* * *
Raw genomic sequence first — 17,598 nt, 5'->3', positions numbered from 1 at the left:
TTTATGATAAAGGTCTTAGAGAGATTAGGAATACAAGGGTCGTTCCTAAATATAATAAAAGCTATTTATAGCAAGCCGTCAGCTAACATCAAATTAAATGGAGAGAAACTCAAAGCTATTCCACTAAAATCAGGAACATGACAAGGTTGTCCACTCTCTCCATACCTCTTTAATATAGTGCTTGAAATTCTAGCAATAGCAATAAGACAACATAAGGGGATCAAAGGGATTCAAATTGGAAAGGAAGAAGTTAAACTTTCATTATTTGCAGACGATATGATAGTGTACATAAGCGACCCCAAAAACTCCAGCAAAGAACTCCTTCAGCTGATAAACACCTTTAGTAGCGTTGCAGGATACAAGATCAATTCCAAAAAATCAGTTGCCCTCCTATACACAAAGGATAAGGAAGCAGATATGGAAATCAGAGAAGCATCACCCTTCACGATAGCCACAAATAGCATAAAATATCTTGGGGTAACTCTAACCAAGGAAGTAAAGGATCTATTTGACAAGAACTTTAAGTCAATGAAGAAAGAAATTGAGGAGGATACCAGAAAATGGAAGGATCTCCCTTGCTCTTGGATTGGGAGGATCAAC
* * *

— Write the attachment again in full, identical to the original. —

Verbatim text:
Raw genomic sequence first — 17,598 nt, 5'->3', positions numbered from 1 at the left:
TTTATGATAAAGGTCTTAGAGAGATTAGGAATACAAGGGTCGTTCCTAAATATAATAAAAGCTATTTATAGCAAGCCGTCAGCTAACATCAAATTAAATGGAGAGAAACTCAAAGCTATTCCACTAAAATCAGGAACATGACAAGGTTGTCCACTCTCTCCATACCTCTTTAATATAGTGCTTGAAATTCTAGCAATAGCAATAAGACAACATAAGGGGATCAAAGGGATTCAAATTGGAAAGGAAGAAGTTAAACTTTCATTATTTGCAGACGATATGATAGTGTACATAAGCGACCCCAAAAACTCCAGCAAAGAACTCCTTCAGCTGATAAACACCTTTAGTAGCGTTGCAGGATACAAGATCAATTCCAAAAAATCAGTTGCCCTCCTATACACAAAGGATAAGGAAGCAGATATGGAAATCAGAGAAGCATCACCCTTCACGATAGCCACAAATAGCATAAAATATCTTGGGGTAACTCTAACCAAGGAAGTAAAGGATCTATTTGACAAGAACTTTAAGTCAATGAAGAAAGAAATTGAGGAGGATACCAGAAAATGGAAGGATCTCCCTTGCTCTTGGATTGGGAGGATCAAC